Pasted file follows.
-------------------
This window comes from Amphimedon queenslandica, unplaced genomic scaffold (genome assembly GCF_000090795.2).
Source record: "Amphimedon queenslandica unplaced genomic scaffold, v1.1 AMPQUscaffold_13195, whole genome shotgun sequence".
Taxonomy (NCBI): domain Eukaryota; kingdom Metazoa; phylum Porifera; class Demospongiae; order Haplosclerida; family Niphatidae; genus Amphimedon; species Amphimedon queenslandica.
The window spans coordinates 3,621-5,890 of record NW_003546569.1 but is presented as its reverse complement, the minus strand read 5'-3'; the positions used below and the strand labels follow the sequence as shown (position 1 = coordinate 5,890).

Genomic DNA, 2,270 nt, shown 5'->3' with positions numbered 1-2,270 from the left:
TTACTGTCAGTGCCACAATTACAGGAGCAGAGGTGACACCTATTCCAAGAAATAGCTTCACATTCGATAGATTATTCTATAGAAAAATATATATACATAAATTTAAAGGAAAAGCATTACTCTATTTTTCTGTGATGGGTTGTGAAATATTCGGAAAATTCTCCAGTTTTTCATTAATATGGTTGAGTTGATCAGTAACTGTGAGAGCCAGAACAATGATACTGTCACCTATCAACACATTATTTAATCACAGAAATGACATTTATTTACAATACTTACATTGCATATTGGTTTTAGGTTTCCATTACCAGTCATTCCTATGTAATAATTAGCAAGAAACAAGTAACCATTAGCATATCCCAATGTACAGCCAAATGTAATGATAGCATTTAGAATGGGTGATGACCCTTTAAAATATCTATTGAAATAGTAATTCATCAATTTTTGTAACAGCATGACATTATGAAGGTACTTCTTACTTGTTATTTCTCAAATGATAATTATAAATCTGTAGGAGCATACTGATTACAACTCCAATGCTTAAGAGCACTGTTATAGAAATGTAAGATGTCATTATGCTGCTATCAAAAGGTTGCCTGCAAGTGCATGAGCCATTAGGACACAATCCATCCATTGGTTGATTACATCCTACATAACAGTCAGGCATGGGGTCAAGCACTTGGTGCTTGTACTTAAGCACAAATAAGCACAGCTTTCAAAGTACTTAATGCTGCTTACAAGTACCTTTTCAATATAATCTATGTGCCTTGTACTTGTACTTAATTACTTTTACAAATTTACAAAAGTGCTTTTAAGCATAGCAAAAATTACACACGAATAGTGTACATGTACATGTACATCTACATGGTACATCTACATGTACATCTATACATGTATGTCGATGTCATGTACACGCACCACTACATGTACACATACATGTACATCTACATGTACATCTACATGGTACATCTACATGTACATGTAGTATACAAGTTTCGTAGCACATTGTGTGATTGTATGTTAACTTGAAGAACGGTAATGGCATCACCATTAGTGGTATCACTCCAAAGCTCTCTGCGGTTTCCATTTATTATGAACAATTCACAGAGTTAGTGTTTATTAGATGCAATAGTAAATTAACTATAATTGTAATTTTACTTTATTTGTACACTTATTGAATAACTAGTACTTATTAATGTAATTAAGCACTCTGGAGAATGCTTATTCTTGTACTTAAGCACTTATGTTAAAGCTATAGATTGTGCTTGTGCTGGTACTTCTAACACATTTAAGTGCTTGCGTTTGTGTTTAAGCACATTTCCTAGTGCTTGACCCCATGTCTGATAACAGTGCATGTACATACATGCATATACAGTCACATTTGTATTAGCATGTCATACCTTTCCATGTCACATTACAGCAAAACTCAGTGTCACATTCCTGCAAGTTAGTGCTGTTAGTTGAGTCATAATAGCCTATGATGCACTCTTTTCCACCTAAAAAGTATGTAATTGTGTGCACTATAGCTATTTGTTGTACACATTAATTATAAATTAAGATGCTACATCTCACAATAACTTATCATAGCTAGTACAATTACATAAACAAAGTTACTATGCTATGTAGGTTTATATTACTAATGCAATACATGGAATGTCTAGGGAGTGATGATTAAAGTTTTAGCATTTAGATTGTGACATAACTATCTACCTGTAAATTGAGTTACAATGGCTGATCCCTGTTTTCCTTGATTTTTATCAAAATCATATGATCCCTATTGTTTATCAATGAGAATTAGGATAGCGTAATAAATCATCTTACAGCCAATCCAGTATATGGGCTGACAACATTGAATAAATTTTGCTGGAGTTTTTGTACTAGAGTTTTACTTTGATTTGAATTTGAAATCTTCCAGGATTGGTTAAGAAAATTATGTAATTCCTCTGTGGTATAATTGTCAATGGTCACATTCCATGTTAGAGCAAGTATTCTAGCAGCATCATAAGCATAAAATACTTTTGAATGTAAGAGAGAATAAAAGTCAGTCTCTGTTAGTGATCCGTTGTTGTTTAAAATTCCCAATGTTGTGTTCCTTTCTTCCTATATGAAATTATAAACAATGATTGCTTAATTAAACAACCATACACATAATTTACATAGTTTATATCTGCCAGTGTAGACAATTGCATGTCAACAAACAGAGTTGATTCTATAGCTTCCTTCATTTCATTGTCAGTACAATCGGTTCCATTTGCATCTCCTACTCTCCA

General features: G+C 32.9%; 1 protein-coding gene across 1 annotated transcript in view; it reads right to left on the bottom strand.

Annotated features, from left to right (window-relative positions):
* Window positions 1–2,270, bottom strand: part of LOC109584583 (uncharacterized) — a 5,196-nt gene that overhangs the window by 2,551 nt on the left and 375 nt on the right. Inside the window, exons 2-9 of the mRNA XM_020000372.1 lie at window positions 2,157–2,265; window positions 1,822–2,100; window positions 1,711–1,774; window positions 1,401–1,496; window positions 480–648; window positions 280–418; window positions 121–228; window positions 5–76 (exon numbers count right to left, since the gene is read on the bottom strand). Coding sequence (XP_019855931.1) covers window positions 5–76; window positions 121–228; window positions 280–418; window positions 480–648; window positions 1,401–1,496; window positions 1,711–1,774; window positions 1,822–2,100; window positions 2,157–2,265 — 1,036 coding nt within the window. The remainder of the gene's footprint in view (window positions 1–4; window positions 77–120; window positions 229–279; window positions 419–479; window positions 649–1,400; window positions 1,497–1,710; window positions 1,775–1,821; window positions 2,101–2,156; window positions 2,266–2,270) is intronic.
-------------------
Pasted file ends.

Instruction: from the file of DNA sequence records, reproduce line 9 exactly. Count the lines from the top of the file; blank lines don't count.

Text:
* Window positions 1–2,270, bottom strand: part of LOC109584583 (uncharacterized) — a 5,196-nt gene that overhangs the window by 2,551 nt on the left and 375 nt on the right. Inside the window, exons 2-9 of the mRNA XM_020000372.1 lie at window positions 2,157–2,265; window positions 1,822–2,100; window positions 1,711–1,774; window positions 1,401–1,496; window positions 480–648; window positions 280–418; window positions 121–228; window positions 5–76 (exon numbers count right to left, since the gene is read on the bottom strand). Coding sequence (XP_019855931.1) covers window positions 5–76; window positions 121–228; window positions 280–418; window positions 480–648; window positions 1,401–1,496; window positions 1,711–1,774; window positions 1,822–2,100; window positions 2,157–2,265 — 1,036 coding nt within the window. The remainder of the gene's footprint in view (window positions 1–4; window positions 77–120; window positions 229–279; window positions 419–479; window positions 649–1,400; window positions 1,497–1,710; window positions 1,775–1,821; window positions 2,101–2,156; window positions 2,266–2,270) is intronic.